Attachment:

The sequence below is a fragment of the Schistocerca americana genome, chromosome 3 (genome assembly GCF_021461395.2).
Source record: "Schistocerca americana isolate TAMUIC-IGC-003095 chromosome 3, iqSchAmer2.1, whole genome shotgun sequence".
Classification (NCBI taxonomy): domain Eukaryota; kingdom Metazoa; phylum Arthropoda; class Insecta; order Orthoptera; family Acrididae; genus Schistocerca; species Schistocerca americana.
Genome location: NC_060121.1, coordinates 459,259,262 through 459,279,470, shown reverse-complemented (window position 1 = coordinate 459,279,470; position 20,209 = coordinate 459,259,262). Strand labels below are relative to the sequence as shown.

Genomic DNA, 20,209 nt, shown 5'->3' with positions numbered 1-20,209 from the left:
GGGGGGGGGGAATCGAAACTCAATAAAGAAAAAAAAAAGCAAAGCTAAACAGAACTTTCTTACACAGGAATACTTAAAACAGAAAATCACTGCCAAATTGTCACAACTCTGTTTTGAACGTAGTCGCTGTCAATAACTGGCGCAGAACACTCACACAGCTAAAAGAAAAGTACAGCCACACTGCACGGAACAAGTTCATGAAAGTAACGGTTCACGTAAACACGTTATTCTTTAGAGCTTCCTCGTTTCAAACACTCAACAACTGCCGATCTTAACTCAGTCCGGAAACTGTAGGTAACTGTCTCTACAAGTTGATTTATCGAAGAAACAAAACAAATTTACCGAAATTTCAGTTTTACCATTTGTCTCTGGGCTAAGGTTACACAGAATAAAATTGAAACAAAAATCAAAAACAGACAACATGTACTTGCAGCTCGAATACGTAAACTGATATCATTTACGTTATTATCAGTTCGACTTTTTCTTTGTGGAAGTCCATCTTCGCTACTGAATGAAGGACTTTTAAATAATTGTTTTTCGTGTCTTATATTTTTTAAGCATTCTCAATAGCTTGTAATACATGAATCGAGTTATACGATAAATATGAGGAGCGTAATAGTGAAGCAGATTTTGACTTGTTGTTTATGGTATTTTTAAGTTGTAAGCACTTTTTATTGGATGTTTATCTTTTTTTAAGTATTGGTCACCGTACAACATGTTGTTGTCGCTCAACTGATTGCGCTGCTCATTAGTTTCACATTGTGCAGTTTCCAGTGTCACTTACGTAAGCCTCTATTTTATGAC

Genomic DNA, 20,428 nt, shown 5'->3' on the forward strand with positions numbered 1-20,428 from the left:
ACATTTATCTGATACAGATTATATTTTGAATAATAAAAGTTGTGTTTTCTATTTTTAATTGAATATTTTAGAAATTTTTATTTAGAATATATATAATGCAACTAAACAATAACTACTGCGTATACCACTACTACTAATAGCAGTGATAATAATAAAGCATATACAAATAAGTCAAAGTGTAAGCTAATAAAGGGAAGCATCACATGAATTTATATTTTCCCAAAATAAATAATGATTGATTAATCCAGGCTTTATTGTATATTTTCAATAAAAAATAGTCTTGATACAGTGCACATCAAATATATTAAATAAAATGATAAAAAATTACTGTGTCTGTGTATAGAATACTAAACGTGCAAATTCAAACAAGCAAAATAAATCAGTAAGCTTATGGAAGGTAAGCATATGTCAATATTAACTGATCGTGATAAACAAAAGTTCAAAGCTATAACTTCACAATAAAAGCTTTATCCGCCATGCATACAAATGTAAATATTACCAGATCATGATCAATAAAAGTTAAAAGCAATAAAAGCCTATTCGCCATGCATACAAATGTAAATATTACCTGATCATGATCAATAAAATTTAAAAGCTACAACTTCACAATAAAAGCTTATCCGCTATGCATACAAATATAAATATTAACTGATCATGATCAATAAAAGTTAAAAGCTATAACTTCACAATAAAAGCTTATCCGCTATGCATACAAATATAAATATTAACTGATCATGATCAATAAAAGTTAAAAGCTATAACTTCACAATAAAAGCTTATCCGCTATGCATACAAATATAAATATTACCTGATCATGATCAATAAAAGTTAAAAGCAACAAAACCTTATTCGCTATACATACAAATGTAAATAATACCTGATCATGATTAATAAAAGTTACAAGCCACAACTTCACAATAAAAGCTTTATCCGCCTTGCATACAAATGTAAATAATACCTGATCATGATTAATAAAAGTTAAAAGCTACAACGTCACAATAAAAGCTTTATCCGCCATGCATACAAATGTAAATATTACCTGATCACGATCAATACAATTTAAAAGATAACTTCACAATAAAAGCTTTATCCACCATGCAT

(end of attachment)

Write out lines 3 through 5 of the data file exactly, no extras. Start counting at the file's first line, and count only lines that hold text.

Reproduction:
Classification (NCBI taxonomy): domain Eukaryota; kingdom Metazoa; phylum Arthropoda; class Insecta; order Orthoptera; family Acrididae; genus Schistocerca; species Schistocerca americana.
Genome location: NC_060121.1, coordinates 459,259,262 through 459,279,470, shown reverse-complemented (window position 1 = coordinate 459,279,470; position 20,209 = coordinate 459,259,262). Strand labels below are relative to the sequence as shown.

Genomic DNA, 20,209 nt, shown 5'->3' with positions numbered 1-20,209 from the left: